• A new, better model has been trained and we want to apply it again on decisions.

The first and naive solution we have found to automatically reprocess decisions is to only process a fraction of them every day. But with this solution, in most of the cases, we are processing decisions which did not change since the last computation. It was a waste of time and resources.

Hence we have thought of a more efficient solution. It is clear that we need to focus on modified content only. We need to store information about when a decision has been modified. For this purpose, we are still using a PostgreSQL table, which stores the last modification date about the decision (date of the content change, date of the metadata change etc…). That’s why we are storing those kind of tables in a schema called modification_states. The structure of the table looks like this:

How is the modification information updated?

The modification information is obtained from the decision loading scripts. In those scripts, the content or metadata of a decision are compared to the existing ones using a hash function. If there should be a difference, we have rules to determine which content to keep, and if the kept content is new then the script updates the updated_at field of modification_states.decisions_modified_at table for this decision.

Finally, the method get_ids takes as input decisions, operation_states.decisions_classified_atand modification_states.decisions_modified_attables in order to select decisions to be processed.

For example, this is what the SQL query in get_ids looks like as we want to get the new decisions and the decisions which have been modified:

Actually, in our Project class, we have implemented a generic get_ids function which takes input table names as arguments among other arguments. An interesting argument is stock, when True it selects the entire list of decisions, in the case we want to apply a new model on the whole corpus of decisions.

In order to use these IDs, we split them into batches of N elements to be processed, because the subsequent steps are fully parallelizable. The parallelization is done using python’s multiprocessing package inside the Project.run method.

Query data to be processed

Having a batch of decisions to process, through their ids, we now have to get useful information about the decisions. We want to predict a class for each paragraph of the decision, therefore we need to have the contents of the decision.

The get_rows method is simply about querying this information for the chosen decisions from the previous step. It actually translates into simple SQL query:

Where science happens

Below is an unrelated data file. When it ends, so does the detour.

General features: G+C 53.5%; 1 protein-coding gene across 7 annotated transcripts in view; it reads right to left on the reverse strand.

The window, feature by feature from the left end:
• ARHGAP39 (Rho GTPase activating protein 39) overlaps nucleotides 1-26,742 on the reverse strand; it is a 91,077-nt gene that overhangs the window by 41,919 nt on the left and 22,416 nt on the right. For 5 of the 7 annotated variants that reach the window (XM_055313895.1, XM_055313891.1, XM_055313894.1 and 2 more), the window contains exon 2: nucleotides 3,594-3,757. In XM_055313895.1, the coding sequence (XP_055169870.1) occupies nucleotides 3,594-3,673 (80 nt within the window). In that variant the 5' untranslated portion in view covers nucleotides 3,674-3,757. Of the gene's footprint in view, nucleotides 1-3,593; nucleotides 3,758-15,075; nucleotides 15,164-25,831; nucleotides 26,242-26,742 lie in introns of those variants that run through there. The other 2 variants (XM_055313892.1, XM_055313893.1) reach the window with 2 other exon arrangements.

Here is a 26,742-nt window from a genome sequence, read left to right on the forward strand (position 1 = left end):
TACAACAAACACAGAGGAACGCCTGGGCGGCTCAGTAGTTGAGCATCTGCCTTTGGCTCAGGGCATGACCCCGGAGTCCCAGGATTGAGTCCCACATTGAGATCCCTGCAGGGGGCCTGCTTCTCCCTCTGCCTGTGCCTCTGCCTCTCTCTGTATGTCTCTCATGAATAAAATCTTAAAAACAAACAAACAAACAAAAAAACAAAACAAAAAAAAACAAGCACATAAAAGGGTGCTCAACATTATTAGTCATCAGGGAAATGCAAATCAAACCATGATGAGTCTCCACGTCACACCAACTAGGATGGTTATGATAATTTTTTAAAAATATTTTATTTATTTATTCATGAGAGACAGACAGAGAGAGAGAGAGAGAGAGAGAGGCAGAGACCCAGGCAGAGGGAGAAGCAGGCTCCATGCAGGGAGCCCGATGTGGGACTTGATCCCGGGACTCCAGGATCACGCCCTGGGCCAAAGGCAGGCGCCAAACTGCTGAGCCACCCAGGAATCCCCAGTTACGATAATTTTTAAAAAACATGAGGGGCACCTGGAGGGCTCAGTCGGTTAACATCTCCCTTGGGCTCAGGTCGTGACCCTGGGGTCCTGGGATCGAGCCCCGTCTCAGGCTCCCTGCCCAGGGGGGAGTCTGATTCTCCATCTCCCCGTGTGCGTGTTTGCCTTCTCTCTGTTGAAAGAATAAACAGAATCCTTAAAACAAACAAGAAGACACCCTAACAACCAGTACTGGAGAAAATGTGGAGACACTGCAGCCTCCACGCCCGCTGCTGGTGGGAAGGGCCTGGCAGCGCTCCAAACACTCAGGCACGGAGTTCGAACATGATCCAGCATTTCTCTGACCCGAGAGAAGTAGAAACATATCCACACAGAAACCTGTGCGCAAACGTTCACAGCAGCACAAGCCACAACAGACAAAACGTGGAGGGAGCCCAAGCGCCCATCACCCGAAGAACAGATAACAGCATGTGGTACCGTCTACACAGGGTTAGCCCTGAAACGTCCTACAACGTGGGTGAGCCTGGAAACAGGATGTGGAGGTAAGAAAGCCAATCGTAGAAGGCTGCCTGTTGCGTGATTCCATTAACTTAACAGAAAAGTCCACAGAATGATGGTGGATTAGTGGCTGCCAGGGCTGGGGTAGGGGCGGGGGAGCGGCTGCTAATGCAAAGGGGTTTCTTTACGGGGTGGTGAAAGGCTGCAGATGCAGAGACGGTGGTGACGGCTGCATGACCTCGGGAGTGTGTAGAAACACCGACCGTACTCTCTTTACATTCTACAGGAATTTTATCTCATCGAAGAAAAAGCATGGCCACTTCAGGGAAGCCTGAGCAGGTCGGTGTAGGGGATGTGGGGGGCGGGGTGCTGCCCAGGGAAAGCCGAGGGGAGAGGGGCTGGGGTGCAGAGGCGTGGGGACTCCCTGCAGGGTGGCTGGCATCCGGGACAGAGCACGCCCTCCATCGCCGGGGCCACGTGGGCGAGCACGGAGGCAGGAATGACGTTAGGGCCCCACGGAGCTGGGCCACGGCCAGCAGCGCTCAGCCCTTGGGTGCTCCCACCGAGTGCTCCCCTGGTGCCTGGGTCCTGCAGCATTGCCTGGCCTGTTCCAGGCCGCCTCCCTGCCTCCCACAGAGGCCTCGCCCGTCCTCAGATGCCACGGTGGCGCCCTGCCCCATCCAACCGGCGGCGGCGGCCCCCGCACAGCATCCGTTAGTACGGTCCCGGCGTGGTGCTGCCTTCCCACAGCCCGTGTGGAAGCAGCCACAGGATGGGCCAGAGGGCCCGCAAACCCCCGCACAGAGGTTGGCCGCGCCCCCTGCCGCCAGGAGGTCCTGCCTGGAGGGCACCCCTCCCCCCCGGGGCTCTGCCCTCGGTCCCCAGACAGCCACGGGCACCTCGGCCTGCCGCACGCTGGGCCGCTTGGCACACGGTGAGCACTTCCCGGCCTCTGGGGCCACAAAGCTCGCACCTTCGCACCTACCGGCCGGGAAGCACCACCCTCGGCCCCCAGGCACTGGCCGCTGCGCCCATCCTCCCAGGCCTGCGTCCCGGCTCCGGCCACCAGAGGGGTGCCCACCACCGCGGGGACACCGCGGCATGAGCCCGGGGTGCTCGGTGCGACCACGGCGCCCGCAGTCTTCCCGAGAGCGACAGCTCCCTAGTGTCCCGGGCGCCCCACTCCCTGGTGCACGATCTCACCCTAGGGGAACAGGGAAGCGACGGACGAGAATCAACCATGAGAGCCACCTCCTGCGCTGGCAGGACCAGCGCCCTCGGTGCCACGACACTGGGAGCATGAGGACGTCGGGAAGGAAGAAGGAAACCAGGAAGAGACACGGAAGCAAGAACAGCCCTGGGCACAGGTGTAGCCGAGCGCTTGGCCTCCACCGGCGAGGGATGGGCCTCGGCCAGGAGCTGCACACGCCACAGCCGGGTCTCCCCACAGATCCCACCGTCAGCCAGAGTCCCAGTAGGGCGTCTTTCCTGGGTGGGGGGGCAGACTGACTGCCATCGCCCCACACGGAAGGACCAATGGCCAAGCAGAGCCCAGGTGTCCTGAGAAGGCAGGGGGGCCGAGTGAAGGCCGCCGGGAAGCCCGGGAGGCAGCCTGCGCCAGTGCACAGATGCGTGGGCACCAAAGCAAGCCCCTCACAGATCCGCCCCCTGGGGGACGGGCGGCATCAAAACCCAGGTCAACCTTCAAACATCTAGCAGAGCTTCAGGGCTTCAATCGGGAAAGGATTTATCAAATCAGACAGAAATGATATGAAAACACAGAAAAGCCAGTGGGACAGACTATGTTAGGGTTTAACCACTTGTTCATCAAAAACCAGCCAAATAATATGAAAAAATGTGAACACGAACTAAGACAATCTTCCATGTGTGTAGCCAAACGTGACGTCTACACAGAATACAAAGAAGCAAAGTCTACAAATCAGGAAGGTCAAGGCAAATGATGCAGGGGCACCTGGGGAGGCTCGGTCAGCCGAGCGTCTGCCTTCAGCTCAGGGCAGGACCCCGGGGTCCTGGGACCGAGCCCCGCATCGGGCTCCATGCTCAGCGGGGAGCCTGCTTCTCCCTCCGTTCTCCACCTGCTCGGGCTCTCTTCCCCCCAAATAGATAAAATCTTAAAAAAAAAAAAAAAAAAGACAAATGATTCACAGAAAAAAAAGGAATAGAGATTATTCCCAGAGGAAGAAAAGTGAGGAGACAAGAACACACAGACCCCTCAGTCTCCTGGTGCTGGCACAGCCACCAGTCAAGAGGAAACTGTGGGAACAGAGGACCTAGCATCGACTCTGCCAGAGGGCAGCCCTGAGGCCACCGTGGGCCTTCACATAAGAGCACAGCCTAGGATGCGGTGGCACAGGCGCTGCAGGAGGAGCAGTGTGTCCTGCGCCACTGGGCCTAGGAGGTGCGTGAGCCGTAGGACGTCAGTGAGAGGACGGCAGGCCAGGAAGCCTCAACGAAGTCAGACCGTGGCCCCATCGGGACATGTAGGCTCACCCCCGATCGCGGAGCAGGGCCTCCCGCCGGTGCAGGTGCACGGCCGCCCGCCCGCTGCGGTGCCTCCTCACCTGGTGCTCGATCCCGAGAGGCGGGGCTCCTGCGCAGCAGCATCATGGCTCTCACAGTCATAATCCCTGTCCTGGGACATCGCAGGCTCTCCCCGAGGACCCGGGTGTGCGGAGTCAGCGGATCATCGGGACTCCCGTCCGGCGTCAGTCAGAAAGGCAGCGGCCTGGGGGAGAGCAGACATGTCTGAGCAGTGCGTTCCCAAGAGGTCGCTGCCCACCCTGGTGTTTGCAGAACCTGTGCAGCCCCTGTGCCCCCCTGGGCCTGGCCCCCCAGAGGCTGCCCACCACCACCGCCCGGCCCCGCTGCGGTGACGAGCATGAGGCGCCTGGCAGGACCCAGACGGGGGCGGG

We have queried information required for the batch of decisions, we now need to apply the logic specific to the task of predicting a class for each paragraph of a decision. The logic of the task is implemented in the process_element method. This method takes one decision as input and includes preprocessing on the raw contents of the decision (lowercase, stemming, etc.), separation of the content into paragraphs and use of the model to make a prediction for each of them. Finally, the method returns predictions as outputs.

In addition to the fact that we can parallelize several batches of decisions, we can also do it inside a single batch by doing asynchronous operations when we are requesting different services which can be done simultaneously (Database, ElasticSearch index, etc.). This is not presented in our simplified implementation of the Project class, but in practice it is based on the asyncio package. In our example, we could take advantage of asynchronous processings because the limiting resources could be the database or the available CPUs, however in practice it processes in reasonable time, such that we did not need to leverage the asynchronous part.

Insert results

Finally, having our predictions, the last step of our pipeline is to insert data in our database using the insert_results method.

At this step, we are inserting several pieces of data:

  • Results of the predictions in a defined table
  • Processed IDs in the operation_states.decisions_classified_at table to store the information about which decisions have been processed and when

The insert_results can also deal with data comparison before insertion. Typically, if we make a prediction for a decision because the content has changed for example, we compare the prediction against the previous one, and we only update data if the prediction has changed. It optimizes resource consumption, as aSELECT is more efficient than a DELETE followed by INSERT in PostgreSQL. The comparison can be done using some hash functions (PostgreSQL has an implementation of MD5 algorithm).


Using this generic pipeline, we have removed a lot of the redundant code in the productionization of a model such that we only have to focus on some limited aspects. We took the example of inferring classes for decisions using a model, but this pipeline can deal with any kind of content and any kind of processing (inference using models, text processing etc.).

Thanks to Pauline Chavallard, Bertrand Chardon and Nicolas Fiorini for their valuable feedbacks.